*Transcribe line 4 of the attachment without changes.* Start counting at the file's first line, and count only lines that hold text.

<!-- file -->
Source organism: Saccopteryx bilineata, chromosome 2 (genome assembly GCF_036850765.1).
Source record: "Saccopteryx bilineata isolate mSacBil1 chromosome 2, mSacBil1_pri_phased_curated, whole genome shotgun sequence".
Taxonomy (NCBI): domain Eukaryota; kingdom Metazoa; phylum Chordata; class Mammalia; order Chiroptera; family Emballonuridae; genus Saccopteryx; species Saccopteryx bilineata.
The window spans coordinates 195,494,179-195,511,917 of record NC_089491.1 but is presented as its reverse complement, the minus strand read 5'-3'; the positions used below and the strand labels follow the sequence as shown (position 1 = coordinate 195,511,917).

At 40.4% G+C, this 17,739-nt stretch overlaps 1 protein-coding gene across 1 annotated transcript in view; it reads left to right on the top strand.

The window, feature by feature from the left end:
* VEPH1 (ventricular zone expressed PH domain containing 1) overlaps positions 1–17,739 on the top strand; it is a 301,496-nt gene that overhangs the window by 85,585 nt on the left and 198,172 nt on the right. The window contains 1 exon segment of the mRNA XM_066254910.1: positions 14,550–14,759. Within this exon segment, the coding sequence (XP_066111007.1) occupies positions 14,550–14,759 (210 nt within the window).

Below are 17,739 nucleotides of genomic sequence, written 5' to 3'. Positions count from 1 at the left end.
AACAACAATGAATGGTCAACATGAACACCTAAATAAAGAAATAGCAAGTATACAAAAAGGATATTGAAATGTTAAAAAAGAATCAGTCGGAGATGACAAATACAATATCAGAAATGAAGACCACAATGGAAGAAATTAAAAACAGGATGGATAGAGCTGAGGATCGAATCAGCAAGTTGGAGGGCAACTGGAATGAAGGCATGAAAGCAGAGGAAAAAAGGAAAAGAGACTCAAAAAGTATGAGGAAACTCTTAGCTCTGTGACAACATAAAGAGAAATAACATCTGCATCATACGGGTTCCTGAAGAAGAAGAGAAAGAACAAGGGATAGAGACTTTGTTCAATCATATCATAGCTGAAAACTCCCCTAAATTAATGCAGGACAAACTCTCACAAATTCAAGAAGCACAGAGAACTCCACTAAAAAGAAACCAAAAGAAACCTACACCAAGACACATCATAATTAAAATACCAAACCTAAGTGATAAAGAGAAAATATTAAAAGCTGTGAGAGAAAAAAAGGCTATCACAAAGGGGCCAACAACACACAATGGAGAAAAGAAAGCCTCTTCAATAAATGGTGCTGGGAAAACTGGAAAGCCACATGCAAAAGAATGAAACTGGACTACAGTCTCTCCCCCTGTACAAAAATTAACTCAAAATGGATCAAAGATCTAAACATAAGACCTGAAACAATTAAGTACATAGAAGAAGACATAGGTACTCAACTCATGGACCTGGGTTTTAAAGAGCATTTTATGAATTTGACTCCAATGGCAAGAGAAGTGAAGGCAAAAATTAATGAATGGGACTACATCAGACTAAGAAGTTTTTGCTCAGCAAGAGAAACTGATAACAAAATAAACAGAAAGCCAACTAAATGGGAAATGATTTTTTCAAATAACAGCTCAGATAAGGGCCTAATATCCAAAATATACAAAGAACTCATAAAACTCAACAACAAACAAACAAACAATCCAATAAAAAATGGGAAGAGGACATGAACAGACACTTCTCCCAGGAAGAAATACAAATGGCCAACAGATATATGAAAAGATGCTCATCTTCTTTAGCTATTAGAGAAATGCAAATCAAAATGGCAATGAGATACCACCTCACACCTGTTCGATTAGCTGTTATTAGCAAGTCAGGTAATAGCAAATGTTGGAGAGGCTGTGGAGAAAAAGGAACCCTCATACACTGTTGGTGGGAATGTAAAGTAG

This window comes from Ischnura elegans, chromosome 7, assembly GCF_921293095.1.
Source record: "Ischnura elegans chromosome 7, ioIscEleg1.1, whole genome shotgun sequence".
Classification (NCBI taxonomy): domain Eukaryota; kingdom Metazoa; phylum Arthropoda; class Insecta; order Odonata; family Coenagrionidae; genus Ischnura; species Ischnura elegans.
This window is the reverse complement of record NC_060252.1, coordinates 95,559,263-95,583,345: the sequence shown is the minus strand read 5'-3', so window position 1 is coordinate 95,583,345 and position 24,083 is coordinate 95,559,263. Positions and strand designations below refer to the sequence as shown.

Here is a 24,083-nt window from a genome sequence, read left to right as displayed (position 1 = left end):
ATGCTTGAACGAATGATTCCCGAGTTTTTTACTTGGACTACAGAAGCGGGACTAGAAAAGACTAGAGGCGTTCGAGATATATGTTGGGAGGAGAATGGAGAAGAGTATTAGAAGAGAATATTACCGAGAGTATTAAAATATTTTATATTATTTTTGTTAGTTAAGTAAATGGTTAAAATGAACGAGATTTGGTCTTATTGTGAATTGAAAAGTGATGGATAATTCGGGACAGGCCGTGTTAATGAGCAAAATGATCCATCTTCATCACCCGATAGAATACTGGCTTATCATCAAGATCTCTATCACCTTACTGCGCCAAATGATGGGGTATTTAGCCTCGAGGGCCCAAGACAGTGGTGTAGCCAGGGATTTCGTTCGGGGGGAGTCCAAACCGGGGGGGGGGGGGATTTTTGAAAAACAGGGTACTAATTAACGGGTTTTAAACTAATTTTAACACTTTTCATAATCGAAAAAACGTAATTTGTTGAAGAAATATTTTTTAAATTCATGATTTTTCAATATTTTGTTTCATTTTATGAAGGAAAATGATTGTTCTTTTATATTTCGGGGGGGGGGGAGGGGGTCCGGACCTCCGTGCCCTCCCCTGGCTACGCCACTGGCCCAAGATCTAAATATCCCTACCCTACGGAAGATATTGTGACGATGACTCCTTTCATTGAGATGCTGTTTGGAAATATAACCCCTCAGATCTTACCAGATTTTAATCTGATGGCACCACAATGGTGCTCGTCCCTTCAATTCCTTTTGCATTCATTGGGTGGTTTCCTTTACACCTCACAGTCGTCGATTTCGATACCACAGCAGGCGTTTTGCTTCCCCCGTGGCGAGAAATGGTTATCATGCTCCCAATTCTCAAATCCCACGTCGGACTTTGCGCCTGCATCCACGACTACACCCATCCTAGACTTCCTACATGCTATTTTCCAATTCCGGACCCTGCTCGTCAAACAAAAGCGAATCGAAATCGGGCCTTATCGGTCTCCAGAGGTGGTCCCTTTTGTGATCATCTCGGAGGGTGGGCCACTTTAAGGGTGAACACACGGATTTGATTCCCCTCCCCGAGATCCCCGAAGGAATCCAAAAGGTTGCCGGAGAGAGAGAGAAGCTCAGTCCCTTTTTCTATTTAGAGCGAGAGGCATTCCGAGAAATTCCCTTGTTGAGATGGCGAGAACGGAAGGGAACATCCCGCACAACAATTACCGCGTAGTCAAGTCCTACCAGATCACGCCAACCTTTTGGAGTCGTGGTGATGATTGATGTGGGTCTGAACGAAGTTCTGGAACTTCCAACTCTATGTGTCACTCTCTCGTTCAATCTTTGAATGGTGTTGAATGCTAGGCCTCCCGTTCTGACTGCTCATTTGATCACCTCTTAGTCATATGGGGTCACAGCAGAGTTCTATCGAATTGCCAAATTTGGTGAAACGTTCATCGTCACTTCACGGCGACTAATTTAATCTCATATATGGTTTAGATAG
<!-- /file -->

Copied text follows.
The window spans coordinates 195,494,179-195,511,917 of record NC_089491.1 but is presented as its reverse complement, the minus strand read 5'-3'; the positions used below and the strand labels follow the sequence as shown (position 1 = coordinate 195,511,917).